Benny Aiscowitz’s first Atlantic City grocery store was an old-fashioned kind of place, in more ways than one.
It was called Morris’ Market, for its founder, Morris Aiscowitz. When his health forced him out of the shop on New York Avenue, Morris’ older sons, Benny and Joe, took over in about 1950.
Joe, of Egg Harbor Township, said it was the old style of store in which most of the merchandise was in the back and customers ordered at the counter.
“And if a person came in and got eight or 10 items, we counted (the bill) on the paper bag,” he said. “We had no adding machines.”
Joe, now 87, ran back through memories of his old business Monday, a few weeks after his big brother died. Benny, also of Egg Harbor Township, had just turned 89.
Their store would deliver, but that was pretty old-school too.
“We had a real wagon” — the kind made for kids — “and we also had a bicycle,” Joe added. “But eventually, we did get a car.”
Linda Greenspun, of Margate, is the daughter of Benny and Marcia Aiscowitz. Greenspun said the family store was old-fashioned in at least one more key way.
“Nobody had credit cards then. Nobody had food stamps,” she said. “If you had money, you paid for the food. If not, you took it home and paid when you could.”
But after years at Morris,’ the brothers moved to a bigger store. Ben’s Market was on Pacific Avenue, and it used a more modern model.
“It had a large meat counter,” recalled Ken Aiscowitz, 60, Benny’s son. “It had fruit and vegetables out front, and a few rows of canned goods. ... It was the only semisupermarket in Atlantic City at that point.”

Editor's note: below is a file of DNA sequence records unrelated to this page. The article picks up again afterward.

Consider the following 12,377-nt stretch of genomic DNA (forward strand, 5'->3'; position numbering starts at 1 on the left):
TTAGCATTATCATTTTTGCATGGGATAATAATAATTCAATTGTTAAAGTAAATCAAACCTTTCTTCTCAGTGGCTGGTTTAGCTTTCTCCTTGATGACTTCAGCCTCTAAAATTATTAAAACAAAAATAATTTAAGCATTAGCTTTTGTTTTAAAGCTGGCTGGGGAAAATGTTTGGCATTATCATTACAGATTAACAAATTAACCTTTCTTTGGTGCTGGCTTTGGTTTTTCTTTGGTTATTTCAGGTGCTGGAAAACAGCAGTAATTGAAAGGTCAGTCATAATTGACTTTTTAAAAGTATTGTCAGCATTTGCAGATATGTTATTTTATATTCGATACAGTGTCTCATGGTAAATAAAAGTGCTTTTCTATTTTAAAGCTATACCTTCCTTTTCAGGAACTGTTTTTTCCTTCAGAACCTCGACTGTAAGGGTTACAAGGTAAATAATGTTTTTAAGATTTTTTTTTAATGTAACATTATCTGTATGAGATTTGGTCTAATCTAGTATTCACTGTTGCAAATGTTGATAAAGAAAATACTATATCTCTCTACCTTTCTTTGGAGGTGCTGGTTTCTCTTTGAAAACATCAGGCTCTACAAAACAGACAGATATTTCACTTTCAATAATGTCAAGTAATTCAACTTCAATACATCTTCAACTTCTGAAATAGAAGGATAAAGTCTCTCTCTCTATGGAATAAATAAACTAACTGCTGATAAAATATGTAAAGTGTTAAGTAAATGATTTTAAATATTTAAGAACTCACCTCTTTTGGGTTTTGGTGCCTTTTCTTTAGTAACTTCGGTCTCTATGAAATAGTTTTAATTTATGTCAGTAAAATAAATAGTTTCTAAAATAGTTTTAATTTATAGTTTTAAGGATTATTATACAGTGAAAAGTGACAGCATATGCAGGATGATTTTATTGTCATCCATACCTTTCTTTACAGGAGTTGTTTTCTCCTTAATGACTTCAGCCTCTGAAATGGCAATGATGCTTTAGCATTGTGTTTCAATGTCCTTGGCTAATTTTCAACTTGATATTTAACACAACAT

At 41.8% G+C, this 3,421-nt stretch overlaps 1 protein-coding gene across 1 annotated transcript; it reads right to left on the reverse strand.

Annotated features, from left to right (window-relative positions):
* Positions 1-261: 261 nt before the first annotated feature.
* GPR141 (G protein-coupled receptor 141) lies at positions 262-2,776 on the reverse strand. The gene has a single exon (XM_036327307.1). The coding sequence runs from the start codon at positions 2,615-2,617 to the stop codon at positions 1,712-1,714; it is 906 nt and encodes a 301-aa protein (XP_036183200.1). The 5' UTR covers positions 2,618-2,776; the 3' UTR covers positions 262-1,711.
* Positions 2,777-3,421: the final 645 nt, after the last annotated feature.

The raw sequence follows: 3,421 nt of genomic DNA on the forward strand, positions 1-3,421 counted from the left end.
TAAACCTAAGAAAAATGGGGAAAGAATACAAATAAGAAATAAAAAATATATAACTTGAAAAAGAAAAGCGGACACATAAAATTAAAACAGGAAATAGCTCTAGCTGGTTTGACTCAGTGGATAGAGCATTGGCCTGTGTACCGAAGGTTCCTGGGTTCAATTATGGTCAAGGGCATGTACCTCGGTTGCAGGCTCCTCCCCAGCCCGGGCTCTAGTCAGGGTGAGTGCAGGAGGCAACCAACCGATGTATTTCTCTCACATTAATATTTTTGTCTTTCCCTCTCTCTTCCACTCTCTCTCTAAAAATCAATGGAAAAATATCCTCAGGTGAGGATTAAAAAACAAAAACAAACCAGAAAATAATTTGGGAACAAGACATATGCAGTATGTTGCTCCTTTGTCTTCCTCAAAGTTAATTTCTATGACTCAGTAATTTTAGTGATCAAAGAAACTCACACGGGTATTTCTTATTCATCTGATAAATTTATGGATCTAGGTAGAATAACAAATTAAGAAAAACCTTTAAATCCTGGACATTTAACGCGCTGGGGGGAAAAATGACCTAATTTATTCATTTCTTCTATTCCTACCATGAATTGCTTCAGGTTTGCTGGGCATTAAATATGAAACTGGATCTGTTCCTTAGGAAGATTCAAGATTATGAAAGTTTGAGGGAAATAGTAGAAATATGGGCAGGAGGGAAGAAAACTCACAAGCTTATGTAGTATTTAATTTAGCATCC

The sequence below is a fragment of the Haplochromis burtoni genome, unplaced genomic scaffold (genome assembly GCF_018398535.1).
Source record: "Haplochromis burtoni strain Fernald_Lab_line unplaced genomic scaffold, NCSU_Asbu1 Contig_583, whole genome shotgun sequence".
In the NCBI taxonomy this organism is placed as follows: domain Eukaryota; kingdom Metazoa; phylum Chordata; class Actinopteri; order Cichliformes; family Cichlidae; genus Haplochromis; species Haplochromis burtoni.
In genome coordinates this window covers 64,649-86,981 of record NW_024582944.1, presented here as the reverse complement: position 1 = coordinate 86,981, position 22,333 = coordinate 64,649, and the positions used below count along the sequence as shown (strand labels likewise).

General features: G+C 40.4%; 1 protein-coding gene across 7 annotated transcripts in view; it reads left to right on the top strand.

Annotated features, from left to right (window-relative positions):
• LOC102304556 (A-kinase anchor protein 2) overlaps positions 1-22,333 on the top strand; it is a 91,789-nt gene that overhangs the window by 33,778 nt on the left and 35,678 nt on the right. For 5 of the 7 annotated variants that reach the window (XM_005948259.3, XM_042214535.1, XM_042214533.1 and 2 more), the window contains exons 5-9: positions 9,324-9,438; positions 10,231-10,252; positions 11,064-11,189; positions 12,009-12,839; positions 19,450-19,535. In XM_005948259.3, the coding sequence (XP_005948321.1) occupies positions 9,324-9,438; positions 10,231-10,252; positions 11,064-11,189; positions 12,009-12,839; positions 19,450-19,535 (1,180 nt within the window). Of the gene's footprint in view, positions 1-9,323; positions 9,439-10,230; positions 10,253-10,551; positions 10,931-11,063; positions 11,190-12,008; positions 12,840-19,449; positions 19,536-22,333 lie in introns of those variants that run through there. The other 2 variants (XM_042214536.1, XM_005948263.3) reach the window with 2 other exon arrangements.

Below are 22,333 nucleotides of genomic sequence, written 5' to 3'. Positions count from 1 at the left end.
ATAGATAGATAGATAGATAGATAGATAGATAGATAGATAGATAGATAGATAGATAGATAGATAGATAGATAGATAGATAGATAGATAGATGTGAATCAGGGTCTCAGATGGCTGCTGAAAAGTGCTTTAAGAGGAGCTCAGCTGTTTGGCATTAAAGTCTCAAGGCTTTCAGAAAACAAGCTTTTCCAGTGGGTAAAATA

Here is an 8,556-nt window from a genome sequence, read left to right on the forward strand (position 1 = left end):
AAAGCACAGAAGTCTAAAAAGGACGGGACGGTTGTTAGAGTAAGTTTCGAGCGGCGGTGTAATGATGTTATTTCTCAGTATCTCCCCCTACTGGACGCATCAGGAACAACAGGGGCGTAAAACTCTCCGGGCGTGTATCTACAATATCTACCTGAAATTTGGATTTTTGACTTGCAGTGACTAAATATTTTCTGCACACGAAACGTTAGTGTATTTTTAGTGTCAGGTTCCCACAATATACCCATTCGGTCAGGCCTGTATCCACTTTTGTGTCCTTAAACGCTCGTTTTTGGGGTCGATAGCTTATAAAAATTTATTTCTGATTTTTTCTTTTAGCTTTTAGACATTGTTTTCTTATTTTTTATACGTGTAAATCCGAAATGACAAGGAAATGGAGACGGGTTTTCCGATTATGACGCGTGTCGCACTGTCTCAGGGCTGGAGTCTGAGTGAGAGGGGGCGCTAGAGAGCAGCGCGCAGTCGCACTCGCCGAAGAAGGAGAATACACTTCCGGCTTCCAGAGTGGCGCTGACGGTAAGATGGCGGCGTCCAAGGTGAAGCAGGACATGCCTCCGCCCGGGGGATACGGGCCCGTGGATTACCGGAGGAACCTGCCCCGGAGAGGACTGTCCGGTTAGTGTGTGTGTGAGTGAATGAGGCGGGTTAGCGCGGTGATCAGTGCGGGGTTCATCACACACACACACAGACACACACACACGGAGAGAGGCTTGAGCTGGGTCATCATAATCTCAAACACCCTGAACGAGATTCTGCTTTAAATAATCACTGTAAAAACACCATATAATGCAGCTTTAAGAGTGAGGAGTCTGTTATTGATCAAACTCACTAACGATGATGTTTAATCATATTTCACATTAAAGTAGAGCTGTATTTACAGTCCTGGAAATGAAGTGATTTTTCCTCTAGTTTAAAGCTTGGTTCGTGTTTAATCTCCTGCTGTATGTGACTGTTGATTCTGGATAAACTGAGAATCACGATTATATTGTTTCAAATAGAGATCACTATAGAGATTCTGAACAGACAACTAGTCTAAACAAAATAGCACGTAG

The meat was a real draw, especially pork.
“Ben’s Market had a motto, ‘We sell everything but the oink,’” added Ken, who worked there for years.
The brothers closed their store in about 1990, but by then, Benny’s two kids had learned their business lessons. They still use them today in their own shops — Linda sells women’s clothes and Ken is in antiques.
“He had a work ethic, and he expected everyone else to have one, too,” his son said. “You were there to work, not to fool around.”
When he wasn’t working, Benny was active at Beth El Synagogue in Margate, where Rabbi Aaron Krauss knew him for more than 40 years. The synagogue opens its own store before every Passover, selling things families need for the holiday that may otherwise be hard to find locally. The Passover store is both a fundraiser for Beth El and a way for the synagogue to help some needy members, Krauss said.
Benny was a constant volunteer at the store, and “in later years, he ran it pretty much on his own,” the rabbi said. “Even at a relatively advanced age, he did a lot of the hard work on his own.”
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